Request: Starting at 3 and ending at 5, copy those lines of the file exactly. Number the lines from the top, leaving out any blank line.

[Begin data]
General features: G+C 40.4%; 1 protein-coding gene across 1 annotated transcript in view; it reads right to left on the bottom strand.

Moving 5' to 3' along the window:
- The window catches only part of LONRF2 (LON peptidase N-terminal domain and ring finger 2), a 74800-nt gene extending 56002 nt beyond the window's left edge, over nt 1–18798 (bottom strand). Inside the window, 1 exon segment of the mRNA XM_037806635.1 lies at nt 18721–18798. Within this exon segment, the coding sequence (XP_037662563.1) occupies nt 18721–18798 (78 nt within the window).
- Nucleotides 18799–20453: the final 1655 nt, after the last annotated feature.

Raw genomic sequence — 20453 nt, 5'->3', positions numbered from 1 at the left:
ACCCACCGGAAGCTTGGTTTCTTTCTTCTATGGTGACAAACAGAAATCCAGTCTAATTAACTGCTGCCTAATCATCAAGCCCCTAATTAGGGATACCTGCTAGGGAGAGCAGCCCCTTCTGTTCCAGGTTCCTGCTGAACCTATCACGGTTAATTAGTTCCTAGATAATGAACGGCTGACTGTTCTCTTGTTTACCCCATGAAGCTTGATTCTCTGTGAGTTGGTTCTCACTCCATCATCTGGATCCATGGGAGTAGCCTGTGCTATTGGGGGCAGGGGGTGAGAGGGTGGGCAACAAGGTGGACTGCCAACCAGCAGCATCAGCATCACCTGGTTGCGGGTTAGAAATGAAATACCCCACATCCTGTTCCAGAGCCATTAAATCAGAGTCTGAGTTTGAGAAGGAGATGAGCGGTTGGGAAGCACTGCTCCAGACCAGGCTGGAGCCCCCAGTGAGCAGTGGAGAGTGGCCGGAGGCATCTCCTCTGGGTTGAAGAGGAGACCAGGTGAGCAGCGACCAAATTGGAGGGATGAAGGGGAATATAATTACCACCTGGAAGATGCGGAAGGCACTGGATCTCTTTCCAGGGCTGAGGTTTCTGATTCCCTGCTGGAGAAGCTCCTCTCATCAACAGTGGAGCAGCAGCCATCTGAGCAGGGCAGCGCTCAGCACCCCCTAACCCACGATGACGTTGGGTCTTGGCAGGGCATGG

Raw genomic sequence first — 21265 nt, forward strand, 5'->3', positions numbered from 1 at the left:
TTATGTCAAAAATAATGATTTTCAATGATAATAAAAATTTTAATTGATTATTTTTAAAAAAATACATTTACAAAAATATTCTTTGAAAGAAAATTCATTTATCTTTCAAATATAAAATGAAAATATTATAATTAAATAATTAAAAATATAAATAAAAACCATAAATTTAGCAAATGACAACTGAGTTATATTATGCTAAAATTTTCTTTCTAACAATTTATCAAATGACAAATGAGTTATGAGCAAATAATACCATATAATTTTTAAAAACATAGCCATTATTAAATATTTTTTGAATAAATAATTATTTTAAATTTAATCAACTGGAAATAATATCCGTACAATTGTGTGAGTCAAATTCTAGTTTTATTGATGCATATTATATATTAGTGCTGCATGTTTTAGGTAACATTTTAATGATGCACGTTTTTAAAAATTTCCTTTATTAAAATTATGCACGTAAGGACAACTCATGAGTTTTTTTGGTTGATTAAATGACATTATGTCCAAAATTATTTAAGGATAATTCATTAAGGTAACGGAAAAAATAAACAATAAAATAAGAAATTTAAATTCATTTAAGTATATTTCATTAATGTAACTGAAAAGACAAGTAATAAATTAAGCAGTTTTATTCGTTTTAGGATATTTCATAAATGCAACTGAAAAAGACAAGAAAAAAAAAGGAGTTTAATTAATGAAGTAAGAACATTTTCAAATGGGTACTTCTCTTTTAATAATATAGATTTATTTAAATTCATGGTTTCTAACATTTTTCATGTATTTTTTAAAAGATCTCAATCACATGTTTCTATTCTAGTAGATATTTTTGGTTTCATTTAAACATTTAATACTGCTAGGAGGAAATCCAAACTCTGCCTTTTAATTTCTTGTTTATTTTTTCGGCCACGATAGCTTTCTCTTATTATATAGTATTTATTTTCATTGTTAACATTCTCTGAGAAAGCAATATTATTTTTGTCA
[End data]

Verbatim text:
- The window catches only part of LONRF2 (LON peptidase N-terminal domain and ring finger 2), a 74800-nt gene extending 56002 nt beyond the window's left edge, over nt 1–18798 (bottom strand). Inside the window, 1 exon segment of the mRNA XM_037806635.1 lies at nt 18721–18798. Within this exon segment, the coding sequence (XP_037662563.1) occupies nt 18721–18798 (78 nt within the window).
- Nucleotides 18799–20453: the final 1655 nt, after the last annotated feature.

Raw genomic sequence — 20453 nt, 5'->3', positions numbered from 1 at the left: